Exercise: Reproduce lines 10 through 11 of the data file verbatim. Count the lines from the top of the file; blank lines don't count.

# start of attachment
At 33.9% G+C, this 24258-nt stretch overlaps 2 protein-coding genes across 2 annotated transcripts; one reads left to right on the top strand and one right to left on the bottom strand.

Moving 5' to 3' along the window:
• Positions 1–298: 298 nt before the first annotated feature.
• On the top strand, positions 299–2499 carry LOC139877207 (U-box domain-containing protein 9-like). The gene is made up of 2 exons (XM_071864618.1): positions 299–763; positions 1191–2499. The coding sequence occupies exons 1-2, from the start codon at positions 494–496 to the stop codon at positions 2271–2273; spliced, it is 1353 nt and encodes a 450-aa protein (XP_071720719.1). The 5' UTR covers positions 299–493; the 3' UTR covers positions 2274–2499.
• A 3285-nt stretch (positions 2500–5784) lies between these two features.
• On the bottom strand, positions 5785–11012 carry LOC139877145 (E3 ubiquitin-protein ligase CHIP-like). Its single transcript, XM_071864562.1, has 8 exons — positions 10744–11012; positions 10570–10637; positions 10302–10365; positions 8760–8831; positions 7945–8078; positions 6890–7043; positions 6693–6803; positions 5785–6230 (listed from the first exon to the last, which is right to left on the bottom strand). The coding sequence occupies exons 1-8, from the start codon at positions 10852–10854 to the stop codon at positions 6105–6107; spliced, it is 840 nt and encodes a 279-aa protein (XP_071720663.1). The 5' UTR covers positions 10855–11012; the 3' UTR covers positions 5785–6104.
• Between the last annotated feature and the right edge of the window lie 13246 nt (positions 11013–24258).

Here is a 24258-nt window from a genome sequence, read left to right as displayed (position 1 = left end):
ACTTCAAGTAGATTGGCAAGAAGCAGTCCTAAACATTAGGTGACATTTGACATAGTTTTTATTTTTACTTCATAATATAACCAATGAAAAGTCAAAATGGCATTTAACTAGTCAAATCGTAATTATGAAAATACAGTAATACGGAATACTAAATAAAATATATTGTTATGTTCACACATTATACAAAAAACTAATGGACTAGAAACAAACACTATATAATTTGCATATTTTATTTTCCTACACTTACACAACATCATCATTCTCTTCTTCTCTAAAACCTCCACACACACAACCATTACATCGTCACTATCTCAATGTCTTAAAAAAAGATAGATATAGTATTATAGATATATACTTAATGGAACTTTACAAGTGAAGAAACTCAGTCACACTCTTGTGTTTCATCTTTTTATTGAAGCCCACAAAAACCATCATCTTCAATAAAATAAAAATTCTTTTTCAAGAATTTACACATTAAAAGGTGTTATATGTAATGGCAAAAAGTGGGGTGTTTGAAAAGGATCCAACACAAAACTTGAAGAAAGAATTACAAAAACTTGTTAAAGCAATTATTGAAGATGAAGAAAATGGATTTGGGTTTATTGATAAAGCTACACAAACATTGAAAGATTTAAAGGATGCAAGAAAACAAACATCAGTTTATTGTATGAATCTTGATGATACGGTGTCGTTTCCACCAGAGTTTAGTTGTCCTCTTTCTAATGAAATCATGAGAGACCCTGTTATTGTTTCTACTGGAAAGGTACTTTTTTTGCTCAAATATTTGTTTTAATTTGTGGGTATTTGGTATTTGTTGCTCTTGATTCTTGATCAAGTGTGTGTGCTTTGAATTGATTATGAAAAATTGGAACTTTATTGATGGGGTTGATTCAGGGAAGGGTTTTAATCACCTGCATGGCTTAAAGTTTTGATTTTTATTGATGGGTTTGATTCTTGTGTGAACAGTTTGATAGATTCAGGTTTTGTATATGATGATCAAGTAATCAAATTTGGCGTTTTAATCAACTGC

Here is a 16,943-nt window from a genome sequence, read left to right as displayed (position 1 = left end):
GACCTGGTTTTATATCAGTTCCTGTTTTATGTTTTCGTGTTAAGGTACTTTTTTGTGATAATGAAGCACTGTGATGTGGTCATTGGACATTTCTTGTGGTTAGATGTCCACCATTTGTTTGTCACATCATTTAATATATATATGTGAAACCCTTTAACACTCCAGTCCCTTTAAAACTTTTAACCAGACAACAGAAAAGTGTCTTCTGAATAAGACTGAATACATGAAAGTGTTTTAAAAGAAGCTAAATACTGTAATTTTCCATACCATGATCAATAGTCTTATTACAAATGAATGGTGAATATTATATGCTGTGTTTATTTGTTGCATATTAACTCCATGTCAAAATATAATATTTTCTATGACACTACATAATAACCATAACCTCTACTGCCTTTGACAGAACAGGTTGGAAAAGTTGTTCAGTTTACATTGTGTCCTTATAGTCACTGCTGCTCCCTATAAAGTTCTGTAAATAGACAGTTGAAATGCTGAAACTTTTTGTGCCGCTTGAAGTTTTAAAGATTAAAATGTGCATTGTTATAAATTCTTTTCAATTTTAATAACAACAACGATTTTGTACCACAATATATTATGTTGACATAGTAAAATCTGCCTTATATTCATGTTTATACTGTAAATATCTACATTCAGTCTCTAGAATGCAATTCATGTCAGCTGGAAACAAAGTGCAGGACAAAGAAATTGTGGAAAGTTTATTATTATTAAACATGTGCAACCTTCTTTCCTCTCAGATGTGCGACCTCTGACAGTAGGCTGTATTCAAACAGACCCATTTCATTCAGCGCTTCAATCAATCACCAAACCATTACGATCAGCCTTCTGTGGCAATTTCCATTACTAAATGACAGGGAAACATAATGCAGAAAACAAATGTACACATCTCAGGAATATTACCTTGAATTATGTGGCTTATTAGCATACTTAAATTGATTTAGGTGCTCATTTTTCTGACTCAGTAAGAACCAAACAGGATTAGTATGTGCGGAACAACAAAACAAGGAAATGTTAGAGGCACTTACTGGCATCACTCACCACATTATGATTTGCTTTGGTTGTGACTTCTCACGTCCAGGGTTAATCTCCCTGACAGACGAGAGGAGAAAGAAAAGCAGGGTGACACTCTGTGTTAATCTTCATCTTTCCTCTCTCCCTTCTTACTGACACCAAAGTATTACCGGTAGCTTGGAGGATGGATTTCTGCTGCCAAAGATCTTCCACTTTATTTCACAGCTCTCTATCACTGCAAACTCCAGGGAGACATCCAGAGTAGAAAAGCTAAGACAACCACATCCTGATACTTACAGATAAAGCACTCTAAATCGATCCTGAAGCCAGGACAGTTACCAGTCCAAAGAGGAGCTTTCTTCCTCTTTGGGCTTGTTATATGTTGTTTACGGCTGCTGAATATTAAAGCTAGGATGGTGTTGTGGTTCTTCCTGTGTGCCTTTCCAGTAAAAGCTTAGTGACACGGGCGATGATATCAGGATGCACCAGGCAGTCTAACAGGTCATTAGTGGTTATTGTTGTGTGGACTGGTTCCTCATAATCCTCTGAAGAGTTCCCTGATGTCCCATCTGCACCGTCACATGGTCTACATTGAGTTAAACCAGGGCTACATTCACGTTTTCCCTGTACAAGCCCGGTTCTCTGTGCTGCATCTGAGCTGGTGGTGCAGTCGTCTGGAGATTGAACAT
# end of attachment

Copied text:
Here is a 16,943-nt window from a genome sequence, read left to right as displayed (position 1 = left end):
GACCTGGTTTTATATCAGTTCCTGTTTTATGTTTTCGTGTTAAGGTACTTTTTTGTGATAATGAAGCACTGTGATGTGGTCATTGGACATTTCTTGTGGTTAGATGTCCACCATTTGTTTGTCACATCATTTAATATATATATGTGAAACCCTTTAACACTCCAGTCCCTTTAAAACTTTTAACCAGACAACAGAAAAGTGTCTTCTGAATAAGACTGAATACATGAAAGTGTTTTAAAAGAAGCTAAATACTGTAATTTTCCATACCATGATCAATAGTCTTATTACAAATGAATGGTGAATATTATATGCTGTGTTTATTTGTTGCATATTAACTCCATGTCAAAATATAATATTTTCTATGACACTACATAATAACCATAACCTCTACTGCCTTTGACAGAACAGGTTGGAAAAGTTGTTCAGTTTACATTGTGTCCTTATAGTCACTGCTGCTCCCTATAAAGTTCTGTAAATAGACAGTTGAAATGCTGAAACTTTTTGTGCCGCTTGAAGTTTTAAAGATTAAAATGTGCATTGTTATAAATTCTTTTCAATTTTAATAACAACAACGATTTTGTACCACAATATATTATGTTGACATAGTAAAATCTGCCTTATATTCATGTTTATACTGTAAATATCTACATTCAGTCTCTAGAATGCAATTCATGTCAGCTGGAAACAAAGTGCAGGACAAAGAAATTGTGGAAAGTTTATTATTATTAAACATGTGCAACCTTCTTTCCTCTCAGATGTGCGACCTCTGACAGTAGGCTGTATTCAAACAGACCCATTTCATTCAGCGCTTCAATCAATCACCAAACCATTACGATCAGCCTTCTGTGGCAATTTCCATTACTAAATGACAGGGAAACATAATGCAGAAAACAAATGTACACATCTCAGGAATATTACCTTGAATTATGTGGCTTATTAGCATACTTAAATTGATTTAGGTGCTCATTTTTCTGACTCAGTAAGAACCAAACAGGATTAGTATGTGCGGAACAACAAAACAAGGAAATGTTAGAGGCACTTACTGGCATCACTCACCACATTATGATTTGCTTTGGTTGTGACTTCTCACGTCCAGGGTTAATCTCCCTGACAGACGAGAGGAGAAAGAAAAGCAGGGTGACACTCTGTGTTAATCTTCATCTTTCCTCTCTCCCTTCTTACTGACACCAAAGTATTACCGGTAGCTTGGAGGATGGATTTCTGCTGCCAAAGATCTTCCACTTTATTTCACAGCTCTCTATCACTGCAAACTCCAGGGAGACATCCAGAGTAGAAAAGCTAAGACAACCACATCCTGATACTTACAGATAAAGCACTCTAAATCGATCCTGAAGCCAGGACAGTTACCAGTCCAAAGAGGAGCTTTCTTCCTCTTTGGGCTTGTTATATGTTGTTTACGGCTGCTGAATATTAAAGCTAGGATGGTGTTGTGGTTCTTCCTGTGTGCCTTTCCAGTAAAAGCTTAGTGACACGGGCGATGATATCAGGATGCACCAGGCAGTCTAACAGGTCATTAGTGGTTATTGTTGTGTGGACTGGTTCCTCATAATCCTCTGAAGAGTTCCCTGATGTCCCATCTGCACCGTCACATGGTCTACATTGAGTTAAACCAGGGCTACATTCACGTTTTCCCTGTACAAGCCCGGTTCTCTGTGCTGCATCTGAGCTGGTGGTGCAGTCGTCTGGAGATTGAACAT